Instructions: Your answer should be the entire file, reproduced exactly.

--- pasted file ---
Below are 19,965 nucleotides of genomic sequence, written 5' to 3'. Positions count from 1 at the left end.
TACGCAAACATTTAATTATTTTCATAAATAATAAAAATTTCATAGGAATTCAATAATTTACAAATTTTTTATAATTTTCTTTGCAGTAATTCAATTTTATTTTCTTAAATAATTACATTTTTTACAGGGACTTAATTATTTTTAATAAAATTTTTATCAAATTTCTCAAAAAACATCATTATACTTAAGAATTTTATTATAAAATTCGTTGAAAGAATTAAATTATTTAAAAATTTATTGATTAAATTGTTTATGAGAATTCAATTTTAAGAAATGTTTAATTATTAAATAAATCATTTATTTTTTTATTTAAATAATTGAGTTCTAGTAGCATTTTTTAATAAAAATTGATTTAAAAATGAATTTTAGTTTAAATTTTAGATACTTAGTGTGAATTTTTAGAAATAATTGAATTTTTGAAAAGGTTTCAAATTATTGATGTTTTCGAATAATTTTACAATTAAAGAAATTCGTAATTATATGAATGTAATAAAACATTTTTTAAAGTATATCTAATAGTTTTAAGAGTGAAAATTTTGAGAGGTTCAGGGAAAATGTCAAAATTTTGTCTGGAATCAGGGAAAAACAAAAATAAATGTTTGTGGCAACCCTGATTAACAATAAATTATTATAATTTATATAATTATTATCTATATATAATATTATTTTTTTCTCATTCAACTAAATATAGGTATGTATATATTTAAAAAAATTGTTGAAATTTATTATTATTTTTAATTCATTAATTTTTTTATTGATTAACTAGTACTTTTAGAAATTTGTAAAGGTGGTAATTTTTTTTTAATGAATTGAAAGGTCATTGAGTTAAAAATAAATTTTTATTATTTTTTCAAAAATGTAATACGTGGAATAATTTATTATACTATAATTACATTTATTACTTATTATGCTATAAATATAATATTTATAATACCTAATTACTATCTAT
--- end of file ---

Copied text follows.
Below are 19,965 nucleotides of genomic sequence, written 5' to 3'. Positions count from 1 at the left end.
TACGCAAACATTTAATTATTTTCATAAATAATAAAAATTTCATAGGAATTCAATAATTTACAAATTTTTTATAATTTTCTTTGCAGTAATTCAATTTTATTTTCTTAAATAATTACATTTTTTACAGGGACTTAATTATTTTTAATAAAATTTTTATCAAATTTCTCAAAAAACATCATTATACTTAAGAATTTTATTATAAAATTCGTTGAAAGAATTAAATTATTTAAAAATTTATTGATTAAATTGTTTATGAGAATTCAATTTTAAGAAATGTTTAATTATTAAATAAATCATTTATTTTTTTATTTAAATAATTGAGTTCTAGTAGCATTTTTTAATAAAAATTGATTTAAAAATGAATTTTAGTTTAAATTTTAGATACTTAGTGTGAATTTTTAGAAATAATTGAATTTTTGAAAAGGTTTCAAATTATTGATGTTTTCGAATAATTTTACAATTAAAGAAATTCGTAATTATATGAATGTAATAAAACATTTTTTAAAGTATATCTAATAGTTTTAAGAGTGAAAATTTTGAGAGGTTCAGGGAAAATGTCAAAATTTTGTCTGGAATCAGGGAAAAACAAAAATAAATGTTTGTGGCAACCCTGATTAACAATAAATTATTATAATTTATATAATTATTATCTATATATAATATTATTTTTTTCTCATTCAACTAAATATAGGTATGTATATATTTAAAAAAATTGTTGAAATTTATTATTATTTTTAATTCATTAATTTTTTTATTGATTAACTAGTACTTTTAGAAATTTGTAAAGGTGGTAATTTTTTTTTAATGAATTGAAAGGTCATTGAGTTAAAAATAAATTTTTATTATTTTTTCAAAAATGTAATACGTGGAATAATTTATTATACTATAATTACATTTATTACTTATTATGCTATAAATATAATATTTATAATACCTAATTACTATCTAT